The home-cooked Syrian food that volunteers were frequently given was delicious!!! I got to try many authentic dishes!
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Yes, I recommend this program

An intense time but worth it

I volunteered for 4 months and I was located in the Saida centre. I decided to stay four months because I think two month are not enough to build relationships with the children and the other people you're working with, which I think is an important part of teaching and working in a team in general.
It takes a lot of energy to work with children especially if they don't speak the same language as you but you can learn a lot from them.
If you like the challenge of teaching English as a second language and to work close with the beneficiaries and their families , SB in a good place for you.
I also enjoyed to work with Volunteers from all over the world and the local Staff because I think it's always interesting to hear how others experience the same or similar things.

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Yes, I recommend this program

Intense but incredible experience

This was a very intense experience, but it was an incredibly fulfilling one. I also got to learn some Arabic in an environment where I got lots of exposure to it which was great too. One thing I will say is that I expected the experience to be one where I had to bring a lot of enthusiasm to the work we did, and while I did this, I also found there’s plenty of enthusiasm, positivity and sunshine to be found from those you work with. What I love most is that as a volunteer, you’re also able to apply what you’re good at to what you’re doing e.g. I love doing creative activities and I was able to incorporate that into almost everything I did on placement. Future volunteers should be aware it is quite a busy placement with lots of work to be done.

What was your funniest moment?
My KG students not knowing how to express themselves to me due to the language barrier, so they drew faces on my hand instead! Just shows where there’s a will, there’s a way


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Alumni Interviews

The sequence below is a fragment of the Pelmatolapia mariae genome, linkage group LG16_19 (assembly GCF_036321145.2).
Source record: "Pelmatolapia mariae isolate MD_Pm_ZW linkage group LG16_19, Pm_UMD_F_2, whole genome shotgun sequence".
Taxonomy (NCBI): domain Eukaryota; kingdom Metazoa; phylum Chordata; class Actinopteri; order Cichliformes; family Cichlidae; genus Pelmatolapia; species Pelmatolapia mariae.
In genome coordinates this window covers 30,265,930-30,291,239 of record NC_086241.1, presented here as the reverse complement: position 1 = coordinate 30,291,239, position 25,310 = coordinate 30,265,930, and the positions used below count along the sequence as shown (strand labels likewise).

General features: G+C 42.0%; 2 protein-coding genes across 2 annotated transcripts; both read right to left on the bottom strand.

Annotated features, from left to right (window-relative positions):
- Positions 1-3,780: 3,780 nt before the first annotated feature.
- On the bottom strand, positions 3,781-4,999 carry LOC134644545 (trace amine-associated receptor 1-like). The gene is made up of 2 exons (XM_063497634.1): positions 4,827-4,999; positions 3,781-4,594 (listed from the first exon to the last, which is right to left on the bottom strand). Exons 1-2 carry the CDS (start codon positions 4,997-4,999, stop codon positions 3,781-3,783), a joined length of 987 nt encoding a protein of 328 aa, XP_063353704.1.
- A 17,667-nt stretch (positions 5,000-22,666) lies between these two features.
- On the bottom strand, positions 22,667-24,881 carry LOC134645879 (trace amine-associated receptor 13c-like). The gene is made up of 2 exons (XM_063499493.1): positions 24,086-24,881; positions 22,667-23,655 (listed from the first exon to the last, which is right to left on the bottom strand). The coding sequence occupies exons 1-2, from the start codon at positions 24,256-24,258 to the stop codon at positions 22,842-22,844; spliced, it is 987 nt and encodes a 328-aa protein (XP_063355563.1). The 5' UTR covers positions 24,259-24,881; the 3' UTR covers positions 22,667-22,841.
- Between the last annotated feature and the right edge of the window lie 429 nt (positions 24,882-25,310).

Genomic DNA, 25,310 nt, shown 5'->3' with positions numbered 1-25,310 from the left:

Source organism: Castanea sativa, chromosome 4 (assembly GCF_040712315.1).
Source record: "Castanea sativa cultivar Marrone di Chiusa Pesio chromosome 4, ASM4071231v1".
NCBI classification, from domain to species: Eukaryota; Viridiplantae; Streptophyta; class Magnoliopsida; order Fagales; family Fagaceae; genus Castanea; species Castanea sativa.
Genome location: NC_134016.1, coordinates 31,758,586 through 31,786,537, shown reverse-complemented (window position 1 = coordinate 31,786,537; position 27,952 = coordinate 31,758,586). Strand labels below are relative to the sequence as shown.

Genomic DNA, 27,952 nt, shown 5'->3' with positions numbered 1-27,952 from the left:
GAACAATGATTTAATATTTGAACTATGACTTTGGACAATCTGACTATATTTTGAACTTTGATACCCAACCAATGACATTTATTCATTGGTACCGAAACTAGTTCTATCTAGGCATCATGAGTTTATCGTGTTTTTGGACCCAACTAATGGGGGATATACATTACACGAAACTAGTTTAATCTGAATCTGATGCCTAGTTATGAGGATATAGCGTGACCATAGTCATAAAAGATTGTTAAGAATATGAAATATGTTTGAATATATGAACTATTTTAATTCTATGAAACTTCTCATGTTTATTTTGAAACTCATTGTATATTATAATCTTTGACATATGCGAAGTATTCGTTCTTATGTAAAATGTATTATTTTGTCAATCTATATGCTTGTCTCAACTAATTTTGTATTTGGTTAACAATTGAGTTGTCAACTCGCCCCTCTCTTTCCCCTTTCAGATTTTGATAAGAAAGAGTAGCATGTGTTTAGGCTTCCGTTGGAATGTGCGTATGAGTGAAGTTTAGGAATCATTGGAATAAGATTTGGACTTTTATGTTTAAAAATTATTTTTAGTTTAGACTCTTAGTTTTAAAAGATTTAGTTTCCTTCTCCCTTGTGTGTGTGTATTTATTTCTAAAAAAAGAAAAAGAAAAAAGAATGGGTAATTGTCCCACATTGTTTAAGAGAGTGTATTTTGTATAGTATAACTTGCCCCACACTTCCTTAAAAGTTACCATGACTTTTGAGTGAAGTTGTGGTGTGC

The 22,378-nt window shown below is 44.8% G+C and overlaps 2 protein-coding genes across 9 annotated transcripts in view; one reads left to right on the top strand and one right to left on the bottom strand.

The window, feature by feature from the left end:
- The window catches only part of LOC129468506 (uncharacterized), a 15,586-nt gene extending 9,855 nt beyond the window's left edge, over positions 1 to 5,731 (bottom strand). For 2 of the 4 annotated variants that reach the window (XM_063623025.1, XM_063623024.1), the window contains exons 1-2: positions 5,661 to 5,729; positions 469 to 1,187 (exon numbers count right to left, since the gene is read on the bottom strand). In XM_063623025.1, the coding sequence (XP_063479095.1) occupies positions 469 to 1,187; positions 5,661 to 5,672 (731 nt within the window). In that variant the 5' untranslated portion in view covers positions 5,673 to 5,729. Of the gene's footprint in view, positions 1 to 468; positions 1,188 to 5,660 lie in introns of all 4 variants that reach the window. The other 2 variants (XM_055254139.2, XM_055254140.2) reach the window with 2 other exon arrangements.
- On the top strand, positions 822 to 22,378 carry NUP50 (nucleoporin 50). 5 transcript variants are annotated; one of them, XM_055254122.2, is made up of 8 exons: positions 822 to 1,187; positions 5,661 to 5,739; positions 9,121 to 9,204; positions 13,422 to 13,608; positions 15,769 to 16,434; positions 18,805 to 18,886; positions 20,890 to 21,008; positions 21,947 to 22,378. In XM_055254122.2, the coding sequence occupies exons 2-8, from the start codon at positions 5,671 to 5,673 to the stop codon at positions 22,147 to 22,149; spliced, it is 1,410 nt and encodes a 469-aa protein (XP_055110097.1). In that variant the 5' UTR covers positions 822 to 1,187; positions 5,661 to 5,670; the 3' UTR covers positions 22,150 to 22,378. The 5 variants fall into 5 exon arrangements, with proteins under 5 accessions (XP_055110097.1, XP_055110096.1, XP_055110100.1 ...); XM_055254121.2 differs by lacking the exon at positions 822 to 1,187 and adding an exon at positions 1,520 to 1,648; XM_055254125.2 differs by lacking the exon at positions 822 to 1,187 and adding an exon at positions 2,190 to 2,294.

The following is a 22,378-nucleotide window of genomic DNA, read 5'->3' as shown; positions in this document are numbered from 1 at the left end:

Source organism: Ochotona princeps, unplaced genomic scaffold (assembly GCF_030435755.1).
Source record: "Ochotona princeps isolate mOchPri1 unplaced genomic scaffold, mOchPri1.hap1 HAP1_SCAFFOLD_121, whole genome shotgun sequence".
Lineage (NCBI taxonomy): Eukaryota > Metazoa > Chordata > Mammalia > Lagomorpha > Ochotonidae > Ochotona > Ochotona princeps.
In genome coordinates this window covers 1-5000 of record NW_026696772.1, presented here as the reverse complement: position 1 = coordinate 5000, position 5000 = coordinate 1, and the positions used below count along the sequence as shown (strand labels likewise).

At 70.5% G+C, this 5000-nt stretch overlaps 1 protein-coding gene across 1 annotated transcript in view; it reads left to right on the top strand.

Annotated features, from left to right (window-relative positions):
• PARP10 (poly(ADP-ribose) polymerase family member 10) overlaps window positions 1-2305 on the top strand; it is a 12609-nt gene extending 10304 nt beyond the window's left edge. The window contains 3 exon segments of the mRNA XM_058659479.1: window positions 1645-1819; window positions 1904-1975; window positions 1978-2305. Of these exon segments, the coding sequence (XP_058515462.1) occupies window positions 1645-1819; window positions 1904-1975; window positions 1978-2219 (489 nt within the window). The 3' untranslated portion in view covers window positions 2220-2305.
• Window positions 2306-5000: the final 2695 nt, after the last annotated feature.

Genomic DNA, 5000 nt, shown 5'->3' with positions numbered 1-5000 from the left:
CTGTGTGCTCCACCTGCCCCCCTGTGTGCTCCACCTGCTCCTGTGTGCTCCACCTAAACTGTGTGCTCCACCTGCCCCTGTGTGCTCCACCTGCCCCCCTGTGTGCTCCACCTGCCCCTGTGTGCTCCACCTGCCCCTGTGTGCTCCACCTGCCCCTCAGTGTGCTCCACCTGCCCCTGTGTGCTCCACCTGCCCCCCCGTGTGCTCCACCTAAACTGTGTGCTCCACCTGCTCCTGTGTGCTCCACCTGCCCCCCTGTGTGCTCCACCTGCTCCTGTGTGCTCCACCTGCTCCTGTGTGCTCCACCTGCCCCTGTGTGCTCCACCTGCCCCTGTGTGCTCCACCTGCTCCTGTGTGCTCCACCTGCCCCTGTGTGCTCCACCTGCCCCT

These are in-depth Q&A sessions with verified alumni.

Why did you choose this program?

I chose this program because I felt like it wasn't a voluntourism gimmick. I felt like at least here, I'd feel like I was helping someone. It felt like they had a real cause that they were fighting for.

There are a lot of problems in the world. It gets daunting to choose which one to help. But I believe that education is the solution to all our problems. To have a whole generation of uneducated children that will grow up to be the adults that run the country is unacceptable to me.

What did your program provider (or university) assist you with, and what did you have to organize on your own?

I organized everything on my own. But it wasn't that difficult. Besides contacting them and getting accepted into their program, all I had to do was book my flight to Lebanon.

You just have to apply through their website. Wait to be contacted. Someone will interview you. Once you get accepted someone from SB will assist with anything you need. You will get picked up at the airport and dropped off at the end of the program.

What is one piece of advice you'd give to someone going on your program?

Bring a towel and an open mind. It's not easy work, but it's the kind of work where at the end of the program you can see the difference you made.

Sometimes you just have to go with the flow. Not everything will always be the way you expect it to be. But that could be said for anything.

Keeping an open mind is the most important thing you can do.

What does an average day/week look like as a participant of this program?

I was teaching the women and the youth at the center. My day looked like this:

I wake up at 7:45 am and head down to the center (it is in the same building if you're based in Beirut). My first class (youth) starts at 8:30 so I spend 30 minutes waking up and looking at my lesson plan for the day. I finish my class at 9:15 and take my 15-minute break for breakfast.

My next class isn't until the afternoon so I spend that time either lesson planning or preparing things for my classes or helping around (there's a lot to be done and a lot of people that could use an extra hand). Sometimes I stand outside the children's classes and just watch other volunteers teach.

After lunch, it's usually time for my second class. The classes are 45 mins each.

After the second youth class, I usually have about an hour to prepare for my Women's class, which is an hour-long.